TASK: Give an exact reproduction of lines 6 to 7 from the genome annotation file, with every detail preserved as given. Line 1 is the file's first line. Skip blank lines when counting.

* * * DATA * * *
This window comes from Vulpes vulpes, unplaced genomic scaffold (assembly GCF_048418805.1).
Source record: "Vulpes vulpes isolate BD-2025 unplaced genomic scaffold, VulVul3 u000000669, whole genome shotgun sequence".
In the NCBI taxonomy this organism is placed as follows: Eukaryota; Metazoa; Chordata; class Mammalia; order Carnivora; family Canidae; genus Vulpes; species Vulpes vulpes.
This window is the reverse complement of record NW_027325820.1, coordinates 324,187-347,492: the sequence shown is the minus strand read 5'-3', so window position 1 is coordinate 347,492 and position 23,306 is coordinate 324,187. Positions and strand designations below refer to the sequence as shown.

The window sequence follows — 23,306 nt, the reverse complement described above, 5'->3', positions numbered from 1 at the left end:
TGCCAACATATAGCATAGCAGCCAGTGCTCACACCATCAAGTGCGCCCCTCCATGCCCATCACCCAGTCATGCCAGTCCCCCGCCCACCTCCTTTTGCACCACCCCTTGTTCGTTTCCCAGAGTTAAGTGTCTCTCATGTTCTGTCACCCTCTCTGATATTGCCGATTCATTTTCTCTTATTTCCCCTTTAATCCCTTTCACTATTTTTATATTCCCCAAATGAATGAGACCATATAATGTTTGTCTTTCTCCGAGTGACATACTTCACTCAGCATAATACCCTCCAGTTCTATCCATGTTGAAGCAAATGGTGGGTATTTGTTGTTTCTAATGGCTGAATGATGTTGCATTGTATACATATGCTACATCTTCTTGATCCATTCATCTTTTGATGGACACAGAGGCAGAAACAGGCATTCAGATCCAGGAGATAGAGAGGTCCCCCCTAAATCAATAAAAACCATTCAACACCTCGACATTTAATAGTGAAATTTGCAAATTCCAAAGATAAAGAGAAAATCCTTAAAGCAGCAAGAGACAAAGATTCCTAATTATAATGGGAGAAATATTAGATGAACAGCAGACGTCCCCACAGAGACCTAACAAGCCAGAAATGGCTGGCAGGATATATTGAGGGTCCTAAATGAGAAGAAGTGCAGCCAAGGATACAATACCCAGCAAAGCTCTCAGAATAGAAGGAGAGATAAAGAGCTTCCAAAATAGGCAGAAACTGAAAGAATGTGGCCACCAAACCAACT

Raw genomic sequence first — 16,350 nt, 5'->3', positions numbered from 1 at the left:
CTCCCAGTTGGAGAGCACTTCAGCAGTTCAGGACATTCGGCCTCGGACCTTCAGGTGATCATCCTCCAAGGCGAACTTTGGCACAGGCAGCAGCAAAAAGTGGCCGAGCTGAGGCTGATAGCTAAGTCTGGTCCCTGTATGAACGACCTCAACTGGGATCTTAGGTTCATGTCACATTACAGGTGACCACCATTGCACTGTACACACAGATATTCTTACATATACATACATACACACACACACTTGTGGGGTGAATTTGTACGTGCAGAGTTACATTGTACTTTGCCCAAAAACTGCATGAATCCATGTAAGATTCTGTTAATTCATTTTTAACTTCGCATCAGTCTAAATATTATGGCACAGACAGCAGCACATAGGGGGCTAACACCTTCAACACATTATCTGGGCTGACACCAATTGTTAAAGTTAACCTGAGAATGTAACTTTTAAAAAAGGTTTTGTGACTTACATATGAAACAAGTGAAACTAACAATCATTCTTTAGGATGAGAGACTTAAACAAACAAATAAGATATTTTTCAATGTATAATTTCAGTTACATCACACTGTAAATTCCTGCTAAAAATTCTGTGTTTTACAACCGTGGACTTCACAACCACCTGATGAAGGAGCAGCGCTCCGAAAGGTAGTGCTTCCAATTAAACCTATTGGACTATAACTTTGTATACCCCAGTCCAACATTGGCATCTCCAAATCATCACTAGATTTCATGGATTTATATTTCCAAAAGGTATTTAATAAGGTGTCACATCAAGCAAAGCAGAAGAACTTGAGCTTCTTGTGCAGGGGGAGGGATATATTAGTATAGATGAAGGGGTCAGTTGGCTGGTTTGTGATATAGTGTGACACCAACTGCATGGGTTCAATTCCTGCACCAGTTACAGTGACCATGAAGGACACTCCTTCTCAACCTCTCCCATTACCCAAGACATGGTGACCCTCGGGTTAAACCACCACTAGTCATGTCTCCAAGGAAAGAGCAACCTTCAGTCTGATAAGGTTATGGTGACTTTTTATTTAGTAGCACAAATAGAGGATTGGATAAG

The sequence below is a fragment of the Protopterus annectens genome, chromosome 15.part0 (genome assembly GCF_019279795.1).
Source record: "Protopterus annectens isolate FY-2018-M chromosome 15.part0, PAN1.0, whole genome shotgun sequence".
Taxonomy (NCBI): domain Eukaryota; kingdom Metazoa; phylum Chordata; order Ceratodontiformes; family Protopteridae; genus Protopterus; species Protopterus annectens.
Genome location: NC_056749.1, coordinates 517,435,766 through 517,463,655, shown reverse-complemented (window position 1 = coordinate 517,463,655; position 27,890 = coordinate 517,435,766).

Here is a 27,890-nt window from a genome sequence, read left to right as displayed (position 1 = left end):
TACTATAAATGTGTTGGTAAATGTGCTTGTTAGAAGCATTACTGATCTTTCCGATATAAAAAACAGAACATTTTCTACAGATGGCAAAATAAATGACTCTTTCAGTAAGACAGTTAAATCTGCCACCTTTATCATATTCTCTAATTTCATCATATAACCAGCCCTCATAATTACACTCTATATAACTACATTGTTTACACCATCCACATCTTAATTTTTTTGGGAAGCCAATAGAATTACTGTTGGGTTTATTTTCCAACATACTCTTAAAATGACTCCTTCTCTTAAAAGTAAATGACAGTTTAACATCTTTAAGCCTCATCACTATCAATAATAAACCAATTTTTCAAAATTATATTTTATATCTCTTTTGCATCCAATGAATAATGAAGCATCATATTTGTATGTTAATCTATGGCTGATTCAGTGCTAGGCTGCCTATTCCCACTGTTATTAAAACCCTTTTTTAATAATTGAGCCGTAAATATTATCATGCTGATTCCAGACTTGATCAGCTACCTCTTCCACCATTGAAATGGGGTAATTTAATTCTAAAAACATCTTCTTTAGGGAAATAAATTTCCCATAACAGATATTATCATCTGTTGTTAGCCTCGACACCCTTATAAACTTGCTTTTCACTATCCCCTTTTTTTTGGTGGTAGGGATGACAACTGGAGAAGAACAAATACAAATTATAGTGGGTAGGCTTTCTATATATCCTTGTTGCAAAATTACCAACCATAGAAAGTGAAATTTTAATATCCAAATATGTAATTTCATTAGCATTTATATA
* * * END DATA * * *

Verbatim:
TGCCAACATATAGCATAGCAGCCAGTGCTCACACCATCAAGTGCGCCCCTCCATGCCCATCACCCAGTCATGCCAGTCCCCCGCCCACCTCCTTTTGCACCACCCCTTGTTCGTTTCCCAGAGTTAAGTGTCTCTCATGTTCTGTCACCCTCTCTGATATTGCCGATTCATTTTCTCTTATTTCCCCTTTAATCCCTTTCACTATTTTTATATTCCCCAAATGAATGAGACCATATAATGTTTGTCTTTCTCCGAGTGACATACTTCACTCAGCATAATACCCTCCAGTTCTATCCATGTTGAAGCAAATGGTGGGTATTTGTTGTTTCTAATGGCTGAATGATGTTGCATTGTATACATATGCTACATCTTCTTGATCCATTCATCTTTTGATGGACACAGAGGCAGAAACAGGCATTCAGATCCAGGAGATAGAGAGGTCCCCCCTAAATCAATAAAAACCATTCAACACCTCGACATTTAATAGTGAAATTTGCAAATTCCAAAGATAAAGAGAAAATCCTTAAAGCAGCAAGAGACAAAGATTCCTAATTATAATGGGAGAAATATTAGATGAACAGCAGACGTCCCCACAGAGACCTAACAAGCCAGAAATGGCTGGCAGGATATATTGAGGGTCCTAAATGAGAAGAAGTGCAGCCAAGGATACAATACCCAGCAAAGCTCTCAGAATAGAAGGAGAGATAAAGAGCTTCCAAAATAGGCAGAAACTGAAAGAATGTGGCCACCAAACCAACT

Raw genomic sequence first — 16,350 nt, 5'->3', positions numbered from 1 at the left: